Your nieces are charming girls, all three. With the advantages you have given them they may well become social celebrities.” “H-m-m. Would they be happier so?” “Of course. Every true woman longs for social distinction, especially if it seems difficult to acquire. Nothing is dearer to a girl’s heart than to win acceptance by the right social set. And New York society is the most exclusive in America.” “I’m afraid it will continue to exclude our girls, Martha.” “Not if you do your duty, John.” “That reminds me.

What is your idea of my duty, Martha? You’ve been talking in riddles, so far,” he protested, shifting uneasily in his chair. “Let me explain more concisely, then. Your millions, John Merrick, have made you really famous, even in this wealthy metropolis. In the city and at your club you must meet with men who have the entrée to the most desirable social circles: men who might be induced to introduce your nieces to their families, whose endorsement would effect their proper presentation.” “Nonsense.” “It isn’t nonsense at all.” “Then blamed if I know what you’re driving at.” “You’re very obtuse.” “I won’t agree to that till I know what ‘obtuse’ means. See here, Martha; you say this social position, that the girls are so crazy for—but they’ve never said anything to me about it—can’t be bought.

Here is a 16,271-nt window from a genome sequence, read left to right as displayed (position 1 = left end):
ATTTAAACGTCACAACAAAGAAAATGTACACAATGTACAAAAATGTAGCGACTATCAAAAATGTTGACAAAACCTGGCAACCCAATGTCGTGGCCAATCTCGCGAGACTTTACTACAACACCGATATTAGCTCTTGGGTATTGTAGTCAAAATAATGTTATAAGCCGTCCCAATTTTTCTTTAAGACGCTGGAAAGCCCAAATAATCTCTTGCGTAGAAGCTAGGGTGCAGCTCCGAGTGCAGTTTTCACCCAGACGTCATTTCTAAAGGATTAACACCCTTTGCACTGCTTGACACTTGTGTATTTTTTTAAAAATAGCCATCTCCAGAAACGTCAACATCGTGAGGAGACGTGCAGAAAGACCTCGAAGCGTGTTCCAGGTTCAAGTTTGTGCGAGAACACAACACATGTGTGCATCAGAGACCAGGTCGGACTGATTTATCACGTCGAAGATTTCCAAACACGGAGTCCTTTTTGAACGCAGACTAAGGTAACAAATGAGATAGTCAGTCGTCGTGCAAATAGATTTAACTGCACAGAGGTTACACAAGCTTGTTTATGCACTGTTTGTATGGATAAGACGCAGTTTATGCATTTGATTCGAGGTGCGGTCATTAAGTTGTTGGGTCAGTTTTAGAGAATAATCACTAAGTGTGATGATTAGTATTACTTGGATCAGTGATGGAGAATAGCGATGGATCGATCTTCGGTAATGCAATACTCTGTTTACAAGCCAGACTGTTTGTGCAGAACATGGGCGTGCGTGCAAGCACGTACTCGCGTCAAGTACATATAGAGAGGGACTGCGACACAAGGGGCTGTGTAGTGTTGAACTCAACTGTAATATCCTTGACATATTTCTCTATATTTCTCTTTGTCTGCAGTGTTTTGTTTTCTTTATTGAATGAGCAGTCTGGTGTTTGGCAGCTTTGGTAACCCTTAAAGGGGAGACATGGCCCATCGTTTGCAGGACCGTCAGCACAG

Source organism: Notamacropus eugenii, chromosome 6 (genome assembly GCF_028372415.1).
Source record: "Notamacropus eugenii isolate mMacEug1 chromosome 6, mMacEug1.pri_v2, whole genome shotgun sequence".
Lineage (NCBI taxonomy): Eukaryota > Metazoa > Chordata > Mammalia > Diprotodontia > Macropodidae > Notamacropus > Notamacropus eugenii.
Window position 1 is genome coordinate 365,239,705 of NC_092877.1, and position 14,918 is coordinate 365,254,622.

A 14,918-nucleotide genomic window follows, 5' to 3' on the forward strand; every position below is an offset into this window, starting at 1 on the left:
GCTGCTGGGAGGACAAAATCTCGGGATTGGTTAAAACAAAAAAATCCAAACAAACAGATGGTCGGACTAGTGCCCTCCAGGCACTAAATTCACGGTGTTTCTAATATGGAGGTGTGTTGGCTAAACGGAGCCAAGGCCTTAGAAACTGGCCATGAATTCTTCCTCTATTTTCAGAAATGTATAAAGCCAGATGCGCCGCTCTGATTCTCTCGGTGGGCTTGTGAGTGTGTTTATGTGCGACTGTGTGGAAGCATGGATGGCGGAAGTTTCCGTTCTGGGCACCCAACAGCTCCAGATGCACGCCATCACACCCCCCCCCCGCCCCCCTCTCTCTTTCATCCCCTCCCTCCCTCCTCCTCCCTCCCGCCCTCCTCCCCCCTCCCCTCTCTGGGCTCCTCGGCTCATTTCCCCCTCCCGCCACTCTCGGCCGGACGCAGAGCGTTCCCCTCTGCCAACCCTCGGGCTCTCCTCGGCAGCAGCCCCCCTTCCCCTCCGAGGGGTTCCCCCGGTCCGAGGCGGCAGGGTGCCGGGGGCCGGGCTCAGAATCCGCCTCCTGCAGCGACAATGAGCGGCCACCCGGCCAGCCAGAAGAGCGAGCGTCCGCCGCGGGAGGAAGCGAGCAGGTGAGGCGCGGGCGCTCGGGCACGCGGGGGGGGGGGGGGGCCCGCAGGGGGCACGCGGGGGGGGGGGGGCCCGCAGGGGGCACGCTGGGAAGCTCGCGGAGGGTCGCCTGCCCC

In the next breath you urge me to buy it. Phoo! You’re a thoughtless, silly woman, Martha, and let your wild ambitions run away with your common sense.” Mrs. Merrick sighed, but stubbornly maintained her position. “I don’t suggest ‘buying’ such people; not at all, John. It’s what is called—ah— ah—’influence’; or, or—” “Or ‘pull.’ ‘Pull’ is a better word, Martha. Do you imagine there’s any value in social position that can be acquired by ‘pull’?” “Of course. It has to be acquired some way—if one is not born to it. As a matter of fact, Louise is entitled, through her connection with my family—” “Pshaw, I knew your family, Martha,” he interrupted.

“An arrant lot of humbugs.” “John Merrick!” “Don’t get riled. It’s the truth. I knew ’em. On her father’s side Louise has just as much to brag about—an’ no more. We Merricks never amounted to much, an’ didn’t hanker to trip the light fantastic in swell society. Once, though, when I was a boy, I had a cousin who spelled down the whole crowd at a spellin’-bee. We were quite proud of him then; but he went wrong after his triumph, poor fellow! and became a book agent. Now, Martha, I imagine this talk of yours is all hot air, and worked off on me not because the girls want society, but because you want it for ’em. It’s all your ambition, I’ll bet a peanut.